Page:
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As Long as We Remember...

December 3, 2018

Paris Is Burning

Jason Miller

Last Saturday an angry mob of protesters from the countryside invaded the urban centers of France to protest fuel tax increases. Those taxes have hurt the rural areas of France on a large scale.


The fuel tax increase was adopted as part of an effort to thwart climate change in France. Since the increase tax was adopted, the anger and vitriol against it has reached heated levels. On Saturday protests reached critical mass.


French politicians were taken completely off guard by the mass hysteria on display in Paris. The rural French protestors reacted with violence when police attempted to disperse them. The French far right and the French far left have united in the cause of toppling the current French government under President Emmanuel Macron.


The reason for the French government's surprise at the protests stems from the fact that many political figures who approved of such environmental measures live in French cities where public transportation is readily available and that caused for little consideration in the ultimate inconvenience that face automobile-dependent French citizens.


In the rural lands of France, people still need cars to get around. The costs of food, and almost everything else, went up in these rural areas as the fuel tax was passed onto French consumers by the distributors, grocery stores and other local stores.


This targeted price increase made many rural French citizens see red as they donned yellow vests and facemasks bent on being recognized as equals in French society. The yellow clad resisters named themselves the "great unwashed" as they headed to the cities to air their grievances with the elites, who cared more about climate change than the plight of their rural countrymen.


French taxes make up 60% of the total price of fuel in the country. The fuel tax was initiated as part of a French effort to fund greener technology through state funded projects. French environmentalists have been championing such efforts since the late 1990's. In addition to the fuel tax increase. the French government instituted an increase in its carbon tax. The greens thought they had won a major French victory in the tax increases.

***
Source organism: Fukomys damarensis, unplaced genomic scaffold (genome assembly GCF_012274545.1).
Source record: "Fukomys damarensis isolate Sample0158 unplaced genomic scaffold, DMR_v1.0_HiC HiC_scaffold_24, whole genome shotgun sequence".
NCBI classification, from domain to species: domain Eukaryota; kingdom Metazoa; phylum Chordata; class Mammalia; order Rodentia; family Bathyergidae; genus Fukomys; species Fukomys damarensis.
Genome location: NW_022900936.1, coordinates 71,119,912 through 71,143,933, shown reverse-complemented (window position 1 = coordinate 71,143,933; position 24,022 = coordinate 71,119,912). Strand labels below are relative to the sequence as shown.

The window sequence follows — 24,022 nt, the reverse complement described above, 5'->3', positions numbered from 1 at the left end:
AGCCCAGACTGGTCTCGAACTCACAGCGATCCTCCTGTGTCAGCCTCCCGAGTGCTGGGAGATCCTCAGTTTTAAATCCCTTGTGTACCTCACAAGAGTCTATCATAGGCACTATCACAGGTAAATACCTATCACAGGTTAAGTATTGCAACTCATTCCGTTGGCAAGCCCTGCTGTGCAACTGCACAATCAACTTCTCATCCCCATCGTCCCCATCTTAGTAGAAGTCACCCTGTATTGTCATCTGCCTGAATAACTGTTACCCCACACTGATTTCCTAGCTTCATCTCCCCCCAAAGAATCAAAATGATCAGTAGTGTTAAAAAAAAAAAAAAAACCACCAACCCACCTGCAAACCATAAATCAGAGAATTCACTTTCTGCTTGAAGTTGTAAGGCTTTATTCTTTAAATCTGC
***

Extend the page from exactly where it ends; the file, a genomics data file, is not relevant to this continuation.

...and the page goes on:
The French government expects it to bring in around €7.8 billion (Euros) ($8.7 billion U.S.) in 2019 from the fuel tax alone. The French carbon tax is not exclusive for green projects and goes directly into the general fund. Sound familiar?


The French later government explained that it was only increasing the carbon tax so the country could keep its commitments toward fighting climate change and greenhouse gas emissions. The tax must be maintained according to the French president, who spoke from Argentina while attending the G20 economic summit.


France's position is still the same in spite of the protests. “Economic theory shows that if we increase the carbon tax, then CO2 levels will go down.”


That’s when the violence started and when one yellow vest clad protestor declared that another French Revolution was about to start. After the hard line stand on the tax, smoke filled the picturesque skyline as Paris began to burn.


The French government is mulling over a state of emergency as more protesters arrive and Macron's government hovers at a 20% approval rating.


Perhaps they're hearing the songs of angry citizens who have finally had enough.


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